New User Taking Privileged Actions

Description

Record when a user who hasn't taken privileged actions before suddenly starts.


Use Case

Compliance, Insider Threat

Category

Insider Threat, Privilege Escalation

Security Impact

Most larger organizations have strict controls to look for users enacting privileged actions. While most (maybe all!) users who suddenly start taking privileged actions will be legitimate, there is always a certain degree of risk associated with a user who suddenly begins exercising privileged rights they've long had, or uses new rights. Combine these events with other risky behavior to detect users who should be analyzed by your Insider or SOC team.

Alert Volume

High (?)

SPL Difficulty

Basic

Journey

Stage 2

MITRE ATT&CK Tactics

Privilege Escalation
Persistence

MITRE ATT&CK Techniques

Valid Accounts
Create Account

MITRE Threat Groups

APT18
APT28
APT3
APT32
APT33
APT39
APT41
Carbanak
Dragonfly 2.0
FIN10
FIN4
FIN5
FIN6
FIN8
Leafminer
Leviathan
Night Dragon
OilRig
PittyTiger
Soft Cell
Stolen Pencil
Suckfly
TEMP.Veles
Threat Group-1314
Threat Group-3390
menuPass

Kill Chain Phases

Actions on Objectives

Data Sources

Windows Security
Authentication

   How to Implement

Implementation of this search depends on one key component -- privileged events. Generating the privileged events is relatively straightforward to get started with as many TAs will define privileged actions by default. You can start by searching out this information with just tag=privileged. Once you have defined privileged events, the First Time Search Assistant makes the rest of the detection very easy to implement.

   Known False Positives

The #1 scenario when this alerts falsely is when the events themselves are incorrectly marked with tag=privileged. The Windows TA defines what eventtypes (basically, micro-searches that we evaluate every time you click the search button) is privileged in a file called tags.conf. You can always tune this set of tags, though it's probably easier to just add NOT EventCode=XXXX to block out the event IDs that you don't find valuable.

   How To Respond

When this alert fires, you should first analyze whether this particular event is one that you would not expect the user to be able to do with their existing permissions. If that's the case, analyze the groups that the user is a member of, or see if there's a local account with the same username that might be the source of these rights. Evaluate whether this is allowable or not.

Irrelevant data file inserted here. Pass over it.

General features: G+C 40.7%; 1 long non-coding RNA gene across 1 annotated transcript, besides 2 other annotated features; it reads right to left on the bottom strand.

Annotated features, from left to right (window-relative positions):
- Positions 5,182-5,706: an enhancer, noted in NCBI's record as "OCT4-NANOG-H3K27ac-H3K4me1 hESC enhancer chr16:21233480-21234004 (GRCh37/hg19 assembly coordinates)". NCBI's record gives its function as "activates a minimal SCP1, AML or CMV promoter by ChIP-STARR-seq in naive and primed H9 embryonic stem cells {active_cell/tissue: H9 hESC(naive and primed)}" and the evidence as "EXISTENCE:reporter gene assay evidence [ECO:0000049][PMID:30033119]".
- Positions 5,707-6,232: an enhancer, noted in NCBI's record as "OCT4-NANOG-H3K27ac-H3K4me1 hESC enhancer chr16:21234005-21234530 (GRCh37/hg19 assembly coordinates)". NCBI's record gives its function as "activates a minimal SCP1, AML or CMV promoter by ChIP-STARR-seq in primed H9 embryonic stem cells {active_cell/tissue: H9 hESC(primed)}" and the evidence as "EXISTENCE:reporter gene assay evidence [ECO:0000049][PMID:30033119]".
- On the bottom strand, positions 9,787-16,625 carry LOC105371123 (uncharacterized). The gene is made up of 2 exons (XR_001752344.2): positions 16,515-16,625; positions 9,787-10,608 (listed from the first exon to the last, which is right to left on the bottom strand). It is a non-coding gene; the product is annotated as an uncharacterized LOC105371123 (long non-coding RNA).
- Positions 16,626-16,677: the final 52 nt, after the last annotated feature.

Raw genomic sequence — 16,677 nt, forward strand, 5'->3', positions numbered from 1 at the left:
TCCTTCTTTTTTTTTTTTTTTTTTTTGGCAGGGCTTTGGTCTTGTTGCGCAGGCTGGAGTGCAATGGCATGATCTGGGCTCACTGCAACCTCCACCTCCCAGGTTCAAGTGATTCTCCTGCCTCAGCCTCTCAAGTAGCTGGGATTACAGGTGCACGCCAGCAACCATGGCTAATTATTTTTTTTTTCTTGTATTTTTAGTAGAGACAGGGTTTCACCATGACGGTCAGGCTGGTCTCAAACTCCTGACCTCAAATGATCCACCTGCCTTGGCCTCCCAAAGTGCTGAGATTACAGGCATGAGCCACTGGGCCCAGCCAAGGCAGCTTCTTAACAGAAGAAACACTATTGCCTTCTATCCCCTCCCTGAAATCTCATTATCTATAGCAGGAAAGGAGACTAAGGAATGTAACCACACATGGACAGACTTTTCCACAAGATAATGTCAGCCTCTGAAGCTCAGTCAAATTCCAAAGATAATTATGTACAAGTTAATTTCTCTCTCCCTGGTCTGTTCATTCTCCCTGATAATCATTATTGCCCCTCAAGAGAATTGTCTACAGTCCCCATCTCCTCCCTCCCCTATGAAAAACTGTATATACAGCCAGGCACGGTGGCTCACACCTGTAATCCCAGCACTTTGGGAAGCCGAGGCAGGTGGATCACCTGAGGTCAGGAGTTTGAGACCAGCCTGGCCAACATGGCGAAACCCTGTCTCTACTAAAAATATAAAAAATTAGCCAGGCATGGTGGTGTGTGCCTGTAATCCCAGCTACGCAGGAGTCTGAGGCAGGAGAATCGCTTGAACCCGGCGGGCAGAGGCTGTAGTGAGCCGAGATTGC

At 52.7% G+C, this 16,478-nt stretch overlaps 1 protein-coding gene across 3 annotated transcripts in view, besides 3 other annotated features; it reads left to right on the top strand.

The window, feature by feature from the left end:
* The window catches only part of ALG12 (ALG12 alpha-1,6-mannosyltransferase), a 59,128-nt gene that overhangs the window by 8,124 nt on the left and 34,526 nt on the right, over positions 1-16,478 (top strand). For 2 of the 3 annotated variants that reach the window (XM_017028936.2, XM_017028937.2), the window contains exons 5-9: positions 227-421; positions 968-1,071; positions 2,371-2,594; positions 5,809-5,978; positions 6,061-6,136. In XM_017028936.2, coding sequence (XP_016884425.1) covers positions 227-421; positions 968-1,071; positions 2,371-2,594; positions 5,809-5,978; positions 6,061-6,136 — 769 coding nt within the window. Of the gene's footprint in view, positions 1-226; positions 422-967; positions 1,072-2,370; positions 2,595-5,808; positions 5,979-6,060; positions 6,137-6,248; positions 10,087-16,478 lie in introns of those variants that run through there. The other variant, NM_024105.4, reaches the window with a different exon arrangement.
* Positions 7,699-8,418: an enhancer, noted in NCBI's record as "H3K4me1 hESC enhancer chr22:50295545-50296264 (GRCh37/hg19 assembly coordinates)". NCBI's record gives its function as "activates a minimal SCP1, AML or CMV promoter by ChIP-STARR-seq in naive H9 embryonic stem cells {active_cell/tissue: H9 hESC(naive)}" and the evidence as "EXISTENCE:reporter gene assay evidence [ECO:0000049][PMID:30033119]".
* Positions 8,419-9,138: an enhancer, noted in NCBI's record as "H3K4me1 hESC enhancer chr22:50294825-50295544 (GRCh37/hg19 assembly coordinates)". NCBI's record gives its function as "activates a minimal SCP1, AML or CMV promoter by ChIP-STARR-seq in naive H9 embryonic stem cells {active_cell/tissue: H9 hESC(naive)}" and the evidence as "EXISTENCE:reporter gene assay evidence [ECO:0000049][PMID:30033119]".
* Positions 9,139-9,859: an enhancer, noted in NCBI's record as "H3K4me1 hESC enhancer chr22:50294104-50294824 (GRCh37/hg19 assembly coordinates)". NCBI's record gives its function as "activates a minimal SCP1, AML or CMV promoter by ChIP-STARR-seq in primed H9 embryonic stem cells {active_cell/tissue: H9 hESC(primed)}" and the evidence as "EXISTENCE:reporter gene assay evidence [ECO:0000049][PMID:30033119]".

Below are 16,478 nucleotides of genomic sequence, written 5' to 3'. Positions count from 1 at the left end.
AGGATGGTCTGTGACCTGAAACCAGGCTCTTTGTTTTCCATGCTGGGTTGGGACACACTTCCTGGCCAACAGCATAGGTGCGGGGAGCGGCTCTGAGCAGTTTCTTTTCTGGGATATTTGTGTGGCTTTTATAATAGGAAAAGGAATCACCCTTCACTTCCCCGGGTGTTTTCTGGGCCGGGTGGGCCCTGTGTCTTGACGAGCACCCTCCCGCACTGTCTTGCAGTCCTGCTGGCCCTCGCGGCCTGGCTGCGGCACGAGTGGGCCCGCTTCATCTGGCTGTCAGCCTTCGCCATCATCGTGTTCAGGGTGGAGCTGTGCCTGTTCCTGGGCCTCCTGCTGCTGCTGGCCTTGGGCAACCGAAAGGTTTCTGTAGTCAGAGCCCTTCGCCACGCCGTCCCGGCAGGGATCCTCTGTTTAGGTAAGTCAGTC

Help

New User Taking Privileged Actions Help

This example leverages the Simple Search Assistant. Our demo dataset is a list of anonymized Windows events with the EventCode and the tags (which come from the technology add-ons).

SPL for New User Taking Privileged Actions

Demo Data

First we bring in our basic demo dataset. In this case, a list of anonymized Windows events with the EventCode and the tags (which come from the technology add-ons). We're using a macro called Load_Sample_Log_Data to wrap around | inputlookup, just so it is cleaner for the demo data.
This line is only needed for demo data, to convert a semi-colon separated list into a multi-value field. In the live search, it's already multi-value.
Then we filter for just events where the "privileged" tag is assigned.
Here we use the stats command to calculate what the earliest and the latest time is that we have seen this combination of fields.
Next we calculate the most recent value in our demo dataset
We end by seeing if the earliest time we've seen this value is within the last day of the end of our demo dataset.

Live Data

This search is simple -- we are looking for any actions tagged as privileged across the entire environment.
Here we use the stats command to calculate what the earliest and the latest time is that we have seen this combination of fields.
We end by seeing if the earliest time we've seen this value is within the last day.

Accelerated Data

First we bring in our privileged authentication data from the accelerated data model. (If you're wondering, yes this will limit us just to the authentication data model -- it's prudent to run similar searches for the other data models as well.)
Next we rename Authentication.user to just user because shorter is better than longer.
Here we use the stats command to calculate what the earliest and the latest time is that we have seen this combination of fields.
We end by seeing if the earliest time we've seen this value is within the last day.

Screenshot of Demo Data